Woodside to increase dividend

With only two major development projects on the board, and one now in doubt, Woodside is destined to become a dividend play for years to come.

Growth stock or yield delivering utility?

For Woodside (WPL), the balance is tipping further towards the latter. And as the prospect of the Perth based oil and gas giant's participation in Israel's Leviathan project dims with each passing day, Woodside increasingly is becoming a proxy for the oil price.

Ever since the company committed to an 80% payout ratio earlier this year – an unheard of ratio for a resource stock – Woodside's valuation has been geared more towards the simple relationship between the oil price and its yield.

Taking out the development costs of Leviathan – should the project partners determine a lesser role for gas exports – will liberate a substantial amount of working capital for Woodside, which will hold the Browse field as its only serious development project, cementing its position as a yield play (see Woodside's yield-growth challenge).

Woodside initially agreed to stump up $2.4 billion for a 30% stake in Leviathan, which it described as a once in a lifetime opportunity, and was to provide the expertise to condense the natural gas into liquid form for export by ship. 

The project, however, has suffered from significant delays including a challenge in Israel's High Court, while the partners have focused more on regional rather than global exports which could be conducted via pipe.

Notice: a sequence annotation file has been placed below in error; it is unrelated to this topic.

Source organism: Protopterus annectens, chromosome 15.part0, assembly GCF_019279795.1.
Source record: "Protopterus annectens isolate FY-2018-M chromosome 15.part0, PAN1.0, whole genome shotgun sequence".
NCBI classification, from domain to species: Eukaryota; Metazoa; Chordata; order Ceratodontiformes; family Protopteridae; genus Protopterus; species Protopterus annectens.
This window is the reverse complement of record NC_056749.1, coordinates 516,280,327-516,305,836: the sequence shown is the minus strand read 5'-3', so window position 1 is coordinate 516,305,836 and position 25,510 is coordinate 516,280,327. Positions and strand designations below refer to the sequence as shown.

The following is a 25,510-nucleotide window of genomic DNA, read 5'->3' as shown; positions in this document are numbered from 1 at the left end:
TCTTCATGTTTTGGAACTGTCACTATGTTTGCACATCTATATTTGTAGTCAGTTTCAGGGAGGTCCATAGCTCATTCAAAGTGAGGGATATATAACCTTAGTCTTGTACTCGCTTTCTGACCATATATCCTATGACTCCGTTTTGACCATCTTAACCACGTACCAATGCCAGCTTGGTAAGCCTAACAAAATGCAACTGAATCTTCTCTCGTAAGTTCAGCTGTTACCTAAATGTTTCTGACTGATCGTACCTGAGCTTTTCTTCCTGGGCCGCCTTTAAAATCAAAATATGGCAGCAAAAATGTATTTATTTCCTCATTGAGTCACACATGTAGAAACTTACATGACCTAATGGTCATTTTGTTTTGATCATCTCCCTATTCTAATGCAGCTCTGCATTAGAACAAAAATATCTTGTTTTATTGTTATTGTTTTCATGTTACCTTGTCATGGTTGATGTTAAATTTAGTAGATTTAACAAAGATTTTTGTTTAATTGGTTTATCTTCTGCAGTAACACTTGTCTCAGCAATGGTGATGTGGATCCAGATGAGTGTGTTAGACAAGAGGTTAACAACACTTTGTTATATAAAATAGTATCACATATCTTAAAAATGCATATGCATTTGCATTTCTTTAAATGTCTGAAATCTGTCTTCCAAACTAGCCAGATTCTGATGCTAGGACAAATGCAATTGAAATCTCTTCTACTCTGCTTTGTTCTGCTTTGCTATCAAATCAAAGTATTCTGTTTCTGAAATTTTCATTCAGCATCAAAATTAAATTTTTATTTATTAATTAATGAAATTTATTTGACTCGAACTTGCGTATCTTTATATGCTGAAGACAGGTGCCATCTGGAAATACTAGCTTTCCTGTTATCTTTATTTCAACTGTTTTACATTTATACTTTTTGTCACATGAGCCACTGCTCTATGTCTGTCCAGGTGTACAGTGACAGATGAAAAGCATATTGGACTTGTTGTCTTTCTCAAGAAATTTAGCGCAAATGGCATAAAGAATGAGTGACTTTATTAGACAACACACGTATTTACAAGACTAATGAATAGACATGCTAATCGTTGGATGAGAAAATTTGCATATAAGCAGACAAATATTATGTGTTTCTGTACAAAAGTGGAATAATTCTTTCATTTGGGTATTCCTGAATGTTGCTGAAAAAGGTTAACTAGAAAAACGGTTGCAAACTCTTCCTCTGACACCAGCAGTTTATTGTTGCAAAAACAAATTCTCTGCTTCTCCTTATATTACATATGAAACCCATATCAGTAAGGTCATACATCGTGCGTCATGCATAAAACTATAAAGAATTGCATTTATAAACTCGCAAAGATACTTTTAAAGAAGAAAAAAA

The lack of major development work could see the company maintain its 80% payout ratio as far forward as 2017.

And with forecasts for rising energy prices, that should translate into higher earnings and increased dividends to investors.

Citi recently raised its earnings forecasts for the company by 5%, 14% and 16% for this financial year, 2014 and the following year based on a revision of oil and gas prices.

A great deal of uncertainty hangs over the price of LNG. Vast new discovery acreages has flummoxed forecasters who have yet to determine whether the increased supply will be matched by demand. Some believe that thermal coal prices will be hardest impacted by the new supply as power generation switches to cleaner fuel.

That uncertainty over price was a major determining factor in last month's decision by Woodside and its partner Shell to opt for the cheaper floating LNG processing technology rather than commit to the $45 billion onshore processing facility at James Price Point advocated by WA Premier Colin Barnett.

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